I’ve been thinking about maps, recently, for a number of reasons. I participated in a stimulating panel discussion about them last February at Capricon 38, in which we discussed historical maps, as well as the vital necessity of maps to writers engaged in worldbuilding. From the opening credits for Game of Thrones to nearly every video game in use today, maps are key to unlocking fictional worlds.

“Game of Thrones” Main Titles from Elastic on Vimeo.

I’ve been busily engaged in developing and and refining maps, drawings, and models of Rana Station, the eight-toroid habitat space station where my XK9 novels are set, for several years. If I don’t have a clear sense of how the terraced hillsides of my characters’ home Borough on Wheel Two look, or where things are in relation to each other, how will my readers ever have a clue?

I’m still working on a post about my Ranan maps–also still working on refining the maps themselves! They’ll be a subject for a future post. No, today I just want to share some of my favorite maps from other creators’ worlds, and talk about how necessary they are.

Tolkien’s Middle Earth: so many classic places! What would a quest novel be without a map?

Not everyone likes maps, or finds them relatable. This boggles my mind, but it’s true. I know perfectly wonderful people who relate to maps about as well as I relate to trigonometry (math-challenged artist, here, which really blows when I’m trying to get “space stuff” right! This means, however, that I always try to triple-check my numbers, and have better mathematicians “check my work.“).

But for a writer–not even specifically the writer of science fiction and fantasy; I mean almost ANY writer–you need to know where things are in your fictional world, how far away they are from each other, and what they look like.

Some of my all-time favorite, Ultimate Awesome maps are the ones found in the Deborah Crombie mystery novelsLaura Hartman Maestro creates them, and while they are based on real places in the real world (where Deb really goes in person, to do her painstaking research), they also incorporate places mentioned in the story, as well as animals and sometimes humans from the story, as well.

Laura Hartman Maestro’s map for the Deborah Crombie contemporary mystery novel Garden of Lamentations.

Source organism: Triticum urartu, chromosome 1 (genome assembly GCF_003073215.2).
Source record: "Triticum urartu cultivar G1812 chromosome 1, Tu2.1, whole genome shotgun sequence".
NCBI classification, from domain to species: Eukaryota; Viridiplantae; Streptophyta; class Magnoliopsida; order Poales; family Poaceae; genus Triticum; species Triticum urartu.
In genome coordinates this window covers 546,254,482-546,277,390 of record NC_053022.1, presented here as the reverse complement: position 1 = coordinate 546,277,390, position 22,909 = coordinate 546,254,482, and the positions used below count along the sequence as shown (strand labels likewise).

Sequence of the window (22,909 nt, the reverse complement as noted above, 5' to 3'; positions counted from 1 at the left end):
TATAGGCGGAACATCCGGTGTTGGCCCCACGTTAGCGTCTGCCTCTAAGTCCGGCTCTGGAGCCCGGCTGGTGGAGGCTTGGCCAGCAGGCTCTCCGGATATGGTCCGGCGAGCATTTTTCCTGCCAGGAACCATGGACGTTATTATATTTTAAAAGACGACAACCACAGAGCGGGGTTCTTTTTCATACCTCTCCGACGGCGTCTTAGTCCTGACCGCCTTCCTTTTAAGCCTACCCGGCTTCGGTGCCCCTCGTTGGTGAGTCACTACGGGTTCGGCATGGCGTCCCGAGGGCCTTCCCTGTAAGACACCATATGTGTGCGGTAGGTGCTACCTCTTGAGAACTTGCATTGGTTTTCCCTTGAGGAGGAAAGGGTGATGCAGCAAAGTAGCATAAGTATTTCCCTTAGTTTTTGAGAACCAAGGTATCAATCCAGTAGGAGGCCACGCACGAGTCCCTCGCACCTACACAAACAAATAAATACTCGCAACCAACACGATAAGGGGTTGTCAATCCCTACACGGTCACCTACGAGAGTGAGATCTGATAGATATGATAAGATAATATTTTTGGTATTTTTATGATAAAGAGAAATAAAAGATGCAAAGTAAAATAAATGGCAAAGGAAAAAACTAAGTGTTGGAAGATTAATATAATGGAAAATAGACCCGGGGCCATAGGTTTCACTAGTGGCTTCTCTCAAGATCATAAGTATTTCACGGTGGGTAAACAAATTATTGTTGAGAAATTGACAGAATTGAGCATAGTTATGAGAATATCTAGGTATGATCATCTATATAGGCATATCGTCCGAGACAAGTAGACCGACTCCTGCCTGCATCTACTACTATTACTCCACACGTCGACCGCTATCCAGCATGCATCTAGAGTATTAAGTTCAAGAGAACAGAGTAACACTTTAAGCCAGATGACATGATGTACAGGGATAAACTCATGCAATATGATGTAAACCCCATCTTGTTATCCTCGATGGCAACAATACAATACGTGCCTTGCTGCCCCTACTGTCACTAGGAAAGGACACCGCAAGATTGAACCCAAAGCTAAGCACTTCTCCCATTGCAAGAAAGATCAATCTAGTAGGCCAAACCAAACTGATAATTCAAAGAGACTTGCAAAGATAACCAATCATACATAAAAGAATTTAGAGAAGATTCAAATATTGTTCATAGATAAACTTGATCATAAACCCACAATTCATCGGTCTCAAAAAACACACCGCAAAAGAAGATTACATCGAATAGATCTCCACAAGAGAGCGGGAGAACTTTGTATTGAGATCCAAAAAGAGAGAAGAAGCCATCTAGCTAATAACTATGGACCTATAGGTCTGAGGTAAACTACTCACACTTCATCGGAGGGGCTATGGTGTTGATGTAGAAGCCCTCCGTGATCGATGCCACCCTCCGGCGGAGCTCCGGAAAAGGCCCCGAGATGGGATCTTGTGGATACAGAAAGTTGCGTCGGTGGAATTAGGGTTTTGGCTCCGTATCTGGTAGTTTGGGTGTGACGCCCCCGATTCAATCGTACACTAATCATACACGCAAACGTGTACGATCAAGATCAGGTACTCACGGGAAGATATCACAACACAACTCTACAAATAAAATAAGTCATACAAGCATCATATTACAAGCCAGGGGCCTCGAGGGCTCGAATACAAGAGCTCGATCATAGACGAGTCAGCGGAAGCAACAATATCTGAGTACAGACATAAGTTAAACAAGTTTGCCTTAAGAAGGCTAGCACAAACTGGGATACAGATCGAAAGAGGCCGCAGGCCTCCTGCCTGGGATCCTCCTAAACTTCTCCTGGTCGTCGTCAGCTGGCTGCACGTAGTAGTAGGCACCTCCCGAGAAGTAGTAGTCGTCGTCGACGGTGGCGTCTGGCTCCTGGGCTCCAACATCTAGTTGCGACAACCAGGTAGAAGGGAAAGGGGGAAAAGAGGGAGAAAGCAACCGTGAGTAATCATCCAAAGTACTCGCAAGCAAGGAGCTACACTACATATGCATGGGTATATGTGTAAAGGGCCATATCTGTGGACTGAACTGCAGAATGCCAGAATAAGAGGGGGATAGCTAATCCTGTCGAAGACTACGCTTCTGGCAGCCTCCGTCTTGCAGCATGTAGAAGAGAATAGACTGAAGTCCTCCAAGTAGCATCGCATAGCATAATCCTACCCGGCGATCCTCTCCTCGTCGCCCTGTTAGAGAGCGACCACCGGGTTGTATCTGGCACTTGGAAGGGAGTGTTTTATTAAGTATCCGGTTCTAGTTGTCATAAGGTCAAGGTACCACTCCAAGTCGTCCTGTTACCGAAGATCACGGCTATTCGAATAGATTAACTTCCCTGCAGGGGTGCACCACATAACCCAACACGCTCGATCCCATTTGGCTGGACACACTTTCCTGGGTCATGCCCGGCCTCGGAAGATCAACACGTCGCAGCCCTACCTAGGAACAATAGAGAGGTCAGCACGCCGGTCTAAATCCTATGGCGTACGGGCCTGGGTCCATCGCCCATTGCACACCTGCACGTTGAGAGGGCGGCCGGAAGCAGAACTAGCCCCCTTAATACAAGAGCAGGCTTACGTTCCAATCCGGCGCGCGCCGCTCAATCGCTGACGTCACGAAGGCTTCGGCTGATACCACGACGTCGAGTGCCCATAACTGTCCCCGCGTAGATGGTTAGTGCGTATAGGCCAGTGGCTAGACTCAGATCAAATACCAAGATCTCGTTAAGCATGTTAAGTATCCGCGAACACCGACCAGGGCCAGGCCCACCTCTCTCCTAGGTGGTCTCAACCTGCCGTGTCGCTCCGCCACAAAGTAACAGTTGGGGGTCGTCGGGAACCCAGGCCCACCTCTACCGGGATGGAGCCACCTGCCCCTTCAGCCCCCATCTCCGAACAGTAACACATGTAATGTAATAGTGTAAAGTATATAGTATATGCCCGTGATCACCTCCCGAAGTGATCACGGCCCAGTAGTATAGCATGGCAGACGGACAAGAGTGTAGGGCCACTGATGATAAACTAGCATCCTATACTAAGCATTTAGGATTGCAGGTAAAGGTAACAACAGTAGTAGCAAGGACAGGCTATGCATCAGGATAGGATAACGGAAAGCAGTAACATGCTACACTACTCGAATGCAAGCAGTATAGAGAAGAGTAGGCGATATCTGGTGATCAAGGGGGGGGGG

My friend Diana J. Bailey (wife of the fantasy and sf author Robin Wayne Bailey) is a retired Geologist/Environmental Scientist with the EPA, who frequently gives map critiques to fantasy and sf writers. She has a whole, exasperated spiel about how too many people haven’t figured out that tributaries run DOWNHILL.

The Mississippi River and its major tributaries: we don’t often appreciate the strategic and economic importance this navigable river system had to the development of the United States, but my friend Diana Bailey makes a strong, eloquent case.

She also likes to point out how essential it is to understand that land-forms and water flow dictate patterns of travel, which influence commerce, which influences society, and defines “what is a strategic location?” for any given fictional world. One of her pet peeves (mine, too, and I know we’re not alone) is a fictional world that doesn’t make geological sense.

Water is a crucial resource, as my friends in Yemen will tell you from bitter experience. It defines where people (and all lifeforms) gravitate. Geography and landforms also create barriers and/or passages for travel. No matter what stage of development your world has achieved, it almost certainly has a historyIt almost certainly has an economy. And it almost certainly has had some of those elements molded and adjusted by geography.

Writers fail to learn about this, or fail to use it in their worldbuilding, at their peril.

IMAGES: Many thanks to Vimeo and Elastic for the Game of Thrones Main Titles sequence from 2011; to Gizmodo’s io9 for the Tolkein map of Middle Earth, to Deborah Crombie’s “The Maps” page for the Garden of Lamentations map by Laura Hartman Maestro; and to Mondo Trudeau’s guide to World Geography Class at Caddo Magnet High School, for the map of the Mississippi and its tributaries. I appreciate you ALL!